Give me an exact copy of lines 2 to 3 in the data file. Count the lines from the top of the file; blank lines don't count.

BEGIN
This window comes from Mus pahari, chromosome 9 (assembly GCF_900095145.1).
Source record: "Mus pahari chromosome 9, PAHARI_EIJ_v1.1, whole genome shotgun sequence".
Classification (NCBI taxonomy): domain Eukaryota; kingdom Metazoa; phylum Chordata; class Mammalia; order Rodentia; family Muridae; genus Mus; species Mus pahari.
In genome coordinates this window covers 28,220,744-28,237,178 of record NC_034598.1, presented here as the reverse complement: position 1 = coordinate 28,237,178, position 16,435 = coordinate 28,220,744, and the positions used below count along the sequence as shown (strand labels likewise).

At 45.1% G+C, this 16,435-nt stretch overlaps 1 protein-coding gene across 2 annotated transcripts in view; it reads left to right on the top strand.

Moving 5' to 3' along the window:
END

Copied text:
Source record: "Mus pahari chromosome 9, PAHARI_EIJ_v1.1, whole genome shotgun sequence".
Classification (NCBI taxonomy): domain Eukaryota; kingdom Metazoa; phylum Chordata; class Mammalia; order Rodentia; family Muridae; genus Mus; species Mus pahari.